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Coronary artery disease
Combining dual-source computed tomography coronary angiography and calcium scoring: added value for the assessment of coronary artery disease
  1. S Leschka1,
  2. H Scheffel1,
  3. L Desbiolles1,
  4. A Plass2,
  5. O Gaemperli3,
  6. P Stolzmann1,
  7. M Genoni2,
  8. T Luescher3,
  9. B Marincek1,
  10. P Kaufmann3,4,
  11. H Alkadhi1
  1. 1
    Institute of Diagnostic Radiology, Zurich, Switzerland
  2. 2
    Clinic for Cardiovascular Surgery, Zurich, Switzerland
  3. 3
    Cardiovascular Center, University Hospital Zurich, Switzerland
  4. 4
    Center for Integrative Human Physiology, University of Zurich, Switzerland
  1. Dr Hatem Alkadhi, Institute of Diagnostic Radiology, University Hospital Zurich, Raemistrasse 100, 8091 Zurich, Switzerland; hatem.alkadhi{at}usz.ch

Abstract

Objective: To prospectively investigate the diagnostic accuracy of dual-source 64-slice computed tomography coronary angiography (CTCA), calcium scoring (CS) and both methods combined for assessing significant coronary artery stenoses relative to conventional coronary angiography (CCA).

Design, setting and patients: Prospective, single-centre study conducted in a referral centre enrolling 74 consecutive patients (24 women; mean age 62 (SD 12) years) from August-October 2006. All study participants underwent CS, CTCA and CCA. Diagnostic accuracy was calculated for CS, CTCA and both methods combined relative to CCA. Not-evaluative segments at computed tomography were considered false positive.

Results: CCA identified 139 stenoses in 36 patients. Average heart rate during CTCA was 68 (13) bpm (range 35–102 bpm), and 2% of segments (21/1001) in 11% of patients (8/74) were not evaluative. Considering these as false positives, per-patient sensitivity and specificity was 98% and 87%. When using CS cut-off values of 0 to exclude and ⩾400 to predict stenosis, sensitivity and specificity of CS was 100% and 70%, respectively. Combining CS and CTCA in all patients correctly reclassified five patients, while six were falsely classified as stenotic, all of them correctly classified with CTCA alone. Using CS only in patients with not-evaluative segments correctly reclassified five patients while avoiding misclassifications (sensitivity 98%, specificity 100%).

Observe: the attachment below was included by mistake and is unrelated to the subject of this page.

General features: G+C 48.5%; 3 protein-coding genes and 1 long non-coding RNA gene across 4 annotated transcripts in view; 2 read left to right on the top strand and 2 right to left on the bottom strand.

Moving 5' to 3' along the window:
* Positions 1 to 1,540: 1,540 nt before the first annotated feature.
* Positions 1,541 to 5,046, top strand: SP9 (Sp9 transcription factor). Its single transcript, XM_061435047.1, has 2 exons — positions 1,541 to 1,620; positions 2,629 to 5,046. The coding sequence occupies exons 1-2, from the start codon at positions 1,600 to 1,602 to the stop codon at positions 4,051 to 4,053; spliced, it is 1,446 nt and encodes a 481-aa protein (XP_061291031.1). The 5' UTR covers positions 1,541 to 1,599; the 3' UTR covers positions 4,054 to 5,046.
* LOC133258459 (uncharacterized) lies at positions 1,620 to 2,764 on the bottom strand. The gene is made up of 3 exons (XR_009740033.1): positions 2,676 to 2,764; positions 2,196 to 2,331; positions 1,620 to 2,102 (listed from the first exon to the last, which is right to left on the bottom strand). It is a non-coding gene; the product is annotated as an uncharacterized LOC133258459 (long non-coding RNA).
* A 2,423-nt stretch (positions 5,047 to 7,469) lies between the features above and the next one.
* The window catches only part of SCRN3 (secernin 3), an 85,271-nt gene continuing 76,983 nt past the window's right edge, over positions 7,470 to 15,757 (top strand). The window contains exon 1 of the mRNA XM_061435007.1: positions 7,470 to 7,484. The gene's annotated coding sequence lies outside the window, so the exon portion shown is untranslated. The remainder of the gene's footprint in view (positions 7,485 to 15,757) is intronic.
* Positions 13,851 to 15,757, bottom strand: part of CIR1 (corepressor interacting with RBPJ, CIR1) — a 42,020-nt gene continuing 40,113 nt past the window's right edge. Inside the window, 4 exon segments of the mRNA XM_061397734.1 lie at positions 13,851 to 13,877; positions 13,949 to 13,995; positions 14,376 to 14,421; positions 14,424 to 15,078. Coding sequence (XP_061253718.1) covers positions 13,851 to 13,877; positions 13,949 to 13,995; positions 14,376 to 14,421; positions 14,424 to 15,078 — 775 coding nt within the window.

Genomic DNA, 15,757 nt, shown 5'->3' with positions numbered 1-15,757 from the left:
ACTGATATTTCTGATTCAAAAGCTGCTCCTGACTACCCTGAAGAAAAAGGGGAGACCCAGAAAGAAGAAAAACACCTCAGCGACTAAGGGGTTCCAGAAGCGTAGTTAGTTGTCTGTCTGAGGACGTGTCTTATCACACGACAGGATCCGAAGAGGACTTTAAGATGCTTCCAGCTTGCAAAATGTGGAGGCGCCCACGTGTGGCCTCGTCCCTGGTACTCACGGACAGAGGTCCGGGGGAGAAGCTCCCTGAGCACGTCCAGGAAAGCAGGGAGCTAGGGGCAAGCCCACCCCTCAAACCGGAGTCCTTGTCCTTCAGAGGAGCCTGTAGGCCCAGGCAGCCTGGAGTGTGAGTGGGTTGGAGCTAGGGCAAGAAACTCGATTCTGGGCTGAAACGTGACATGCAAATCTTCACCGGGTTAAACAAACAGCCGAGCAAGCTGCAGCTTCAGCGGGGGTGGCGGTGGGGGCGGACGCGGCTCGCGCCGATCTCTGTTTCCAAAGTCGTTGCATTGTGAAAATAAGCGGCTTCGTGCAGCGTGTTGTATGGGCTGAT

Conclusion: Dual-source CTCA allows the diagnosis of significant stenoses with a high diagnostic accuracy. Selectively combining CS with CTCA in patients with not-evaluative coronary segments improves specificity from 87% to 100% without decreasing the high sensitivity of 98%.

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Footnotes

  • Funding: Supported by the National Center for Competence in Research, Computer Aided and Image Guided Medical Interventions of the Swiss National Science Foundation.

  • Competing interests: None.

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